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Thursday, July 25, 2024

The Traditional French Dessert That You Need to Make for Your New Year’s Celebration

Paris-Brest is the first thing that comes to mind for me when I think of French pastries; I think of it before éclairs, before madeleines, and even before the croissant. Due to the fact that I consider it to be unparalleled in terms of flavour, I place it in a unique position among the many types of baked goods.

Paris-Brest is a dessert that was first created in 1910 by the French pastry chef Louis Durand. It got its name from a bicycle race that takes place between the capital city of Paris and the port city of Brest, which is located in the northwest of France. It was also intended to have the appearance of a bicycle wheel, with its ring of pate à choux, also known as cream puff pastry, that was cut in half horizontally and filled with praline mousseline. The final product, with its juxtaposition of crunchy choux and velvety filling, is an excellent example of contrast as a teaching tool.

The preparation of a Paris-Brest, like that of many other French pastries, calls for a number of different procedures and components; however, the whole process may be broken down into more manageable pieces that can and should be completed in advance. Because the completed pastry is so impressive, you should save it for times you truly want to flaunt your skills (and feed a group).

The first thing that has to be done is to produce the praline, which is a combination of caramel and nuts that has been mixed together (typically a 50-50 mix of hazelnuts and almonds). The praline paste that is sold in stores is often smoother than the homemade kind, which is difficult to get outside of France. To make sure that my handmade praline paste is as silky smooth as it can be, I first toss roasted hazelnuts in a dark caramel, then crush the combination, and last mix the crushed mixture with almond butter that has been whipped to a silky smooth consistency in a food processor. The almond butter kick-starts the grinding process, so minimising the amount of work that has to be done by the food processor and the quantity of grit that is produced. You may prepare the praline several weeks in advance; to avoid rancidity, just keep it in the refrigerator and mix it well shortly before using it.

The next step is to produce the mousseline, which begins with the preparation of a pastry cream, which is essentially a vanilla pudding. On the stove, it is brought to a boil and let to simmer until it becomes thick and bubbly. In order to activate the cornflour, you will need to bring the liquid to a boil while whisking it the whole time. After being placed in the refrigerator for a number of hours, the pastry cream is then beaten with the praline paste and butter at room temperature until it is fluffy and smooth. This step is performed in order to assist the mousseline in maintaining its shape so that it may be piped into beautiful swirls within the pastry ring.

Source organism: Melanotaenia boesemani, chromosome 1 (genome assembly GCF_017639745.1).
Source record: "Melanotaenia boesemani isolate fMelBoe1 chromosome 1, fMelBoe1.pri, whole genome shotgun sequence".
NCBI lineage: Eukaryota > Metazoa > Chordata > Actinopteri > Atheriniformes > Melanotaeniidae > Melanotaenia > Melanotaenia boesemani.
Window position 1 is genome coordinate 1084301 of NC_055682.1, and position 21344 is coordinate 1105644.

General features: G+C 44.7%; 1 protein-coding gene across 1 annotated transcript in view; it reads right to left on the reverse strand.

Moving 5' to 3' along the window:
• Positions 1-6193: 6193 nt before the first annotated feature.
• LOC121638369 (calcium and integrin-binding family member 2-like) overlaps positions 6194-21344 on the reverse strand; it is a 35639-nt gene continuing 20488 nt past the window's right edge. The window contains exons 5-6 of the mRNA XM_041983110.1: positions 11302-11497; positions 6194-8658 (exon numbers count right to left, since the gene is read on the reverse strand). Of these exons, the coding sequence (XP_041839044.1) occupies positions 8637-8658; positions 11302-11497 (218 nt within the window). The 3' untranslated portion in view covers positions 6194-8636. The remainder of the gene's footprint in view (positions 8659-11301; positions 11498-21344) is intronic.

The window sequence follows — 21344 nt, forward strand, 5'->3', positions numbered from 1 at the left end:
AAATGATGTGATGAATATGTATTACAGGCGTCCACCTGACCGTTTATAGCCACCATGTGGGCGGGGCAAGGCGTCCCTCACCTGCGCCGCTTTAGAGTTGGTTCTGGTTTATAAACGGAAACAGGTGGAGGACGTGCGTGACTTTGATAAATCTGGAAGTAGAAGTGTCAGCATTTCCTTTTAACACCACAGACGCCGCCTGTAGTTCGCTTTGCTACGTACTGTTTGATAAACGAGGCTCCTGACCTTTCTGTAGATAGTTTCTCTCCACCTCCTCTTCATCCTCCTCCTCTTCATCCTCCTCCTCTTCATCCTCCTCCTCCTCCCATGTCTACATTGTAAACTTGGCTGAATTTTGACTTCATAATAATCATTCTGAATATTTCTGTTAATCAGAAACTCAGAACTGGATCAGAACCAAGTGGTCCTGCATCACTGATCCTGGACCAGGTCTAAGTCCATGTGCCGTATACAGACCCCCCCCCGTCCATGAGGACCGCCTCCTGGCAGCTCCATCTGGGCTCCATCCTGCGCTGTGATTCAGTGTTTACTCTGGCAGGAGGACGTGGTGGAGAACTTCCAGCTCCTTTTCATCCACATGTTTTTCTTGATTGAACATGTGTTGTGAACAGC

The pate a choux ring is the last component of this dish. It’s not always easy to make pate a choux from scratch. It must be completely cooked in two stages for the oven to provide the desired results of puffing up and hollowing out. After the milk, water, butter, and flour have been worked into a soft dough on the stovetop, the moisture is driven out of the mixture by beating eggs into the dough after it has been removed from the fire.

The oven is used for the second stage of cooking. If you don’t bake the dough for long enough, the centre will be overly moist, which will cause the dough to collapse, so let it continue to bake until the pastry is a rich golden brown colour. Remember to poke holes in the ring and let it cool inside the oven after it has been turned off. This will assist to further dry out the inside of the oven and ensure that the ring remains hollow, which is essential for separating the top from the bottom.

Fill the Paris-Brest just before serving to ensure that the pastry remains crisp, then top it off with a dusting of confectioners’ sugar not only does it look gorgeous, but it also cover any unevenness in the choux if your piping skills aren’t exceptional. As one of the challenges of serving the Paris-Brest is keeping the mousseline from squishing out of the pastry as you slice it, I pre-slice the top ring before laying it over the filling. This ensures that the mousseline stays contained inside the pastry.

You will be able to put together one of the most amazing and delectable desserts that has ever been thought of, completely stress-free, if you plan ahead and make all of the components in advance; there is truly nothing more stunning than that.

Jonathan James
Jonathan James
I serve as a Senior Executive Journalist of The National Era
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